This muscle action potential travels along a canal of the cell that penetrates into the muscle body, as it does it releases calcium ions change the structure of the muscle cell and allows two proteins to bind with each other, Myosin and Actin). This binding then allows for a contraction, the myosin heads bind and swivel and pull themselves along to create the muscle contraction. This is the Sliding Filament theory.
This is all fine when it works, but if there is some damage in the muscle tissue, things can go wrong.
The theory is that AChE isn’t doing its job and destroying the ACh which is triggering the muscle action potential. This causes an increase in calcium, which in turn causes a positive internal charge, resulting in chronic muscle shortening. This muscle shortening is what we know as a knot or trigger point.
OK, so how do we use dry needling to relieve the trigger points?
The needle penetrates the skin and the muscle causing a minute amount of damage or “lesion”, this sends a message to the body to send in the cells to repair the damage – an immune response. Often we will see a small red inflammation around the insertion point, showing us that the body is responding.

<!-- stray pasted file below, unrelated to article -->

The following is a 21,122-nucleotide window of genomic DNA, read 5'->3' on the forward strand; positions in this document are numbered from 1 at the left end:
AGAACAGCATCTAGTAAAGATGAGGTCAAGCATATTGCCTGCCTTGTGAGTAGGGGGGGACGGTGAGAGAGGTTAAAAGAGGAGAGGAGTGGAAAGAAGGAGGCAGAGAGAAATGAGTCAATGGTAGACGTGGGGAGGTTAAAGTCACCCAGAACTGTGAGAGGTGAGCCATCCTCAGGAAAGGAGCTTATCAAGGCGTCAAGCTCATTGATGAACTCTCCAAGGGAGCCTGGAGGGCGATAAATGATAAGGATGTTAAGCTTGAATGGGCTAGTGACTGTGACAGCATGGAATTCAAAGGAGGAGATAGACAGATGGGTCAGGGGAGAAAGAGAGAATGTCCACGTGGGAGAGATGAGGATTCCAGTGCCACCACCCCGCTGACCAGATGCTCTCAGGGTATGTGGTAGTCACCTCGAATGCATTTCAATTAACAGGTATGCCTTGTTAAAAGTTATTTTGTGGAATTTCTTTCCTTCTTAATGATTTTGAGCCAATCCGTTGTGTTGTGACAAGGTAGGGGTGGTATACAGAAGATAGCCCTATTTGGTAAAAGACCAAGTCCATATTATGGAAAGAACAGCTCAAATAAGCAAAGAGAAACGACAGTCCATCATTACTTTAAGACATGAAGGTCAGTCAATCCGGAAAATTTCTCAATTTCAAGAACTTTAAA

Once this occurs the muscle fibres start to relax, inflammation is reduced and circulation improves through the muscle fibres.
So what will you feel?
The needles are so fine most people don’t even feel these penetrating the skin. The anticipation of the prick, and often the guide tube touching the skin provokes more of a response than the needle itself!!
If you have a particularly tight or painful trigger point the ‘twitch response’ will be greater, this shows us the muscle was indeed in need of some repair. You may feel a short, intense feeling, similar to a light electric shock. This is what we are after, it is the response that helps create the therapeutic effect.
You may end up with some muscle soreness for 24-48 hours and it is advised to not use the targeted area for heavy activity immediately after. For example, if you have dry needling on your biceps, we advise you to avoid lifting heavy weights for the next 24 hours.
Keep reading if you want to know if dry needling would benefit you.
Why would my therapist use dry needling?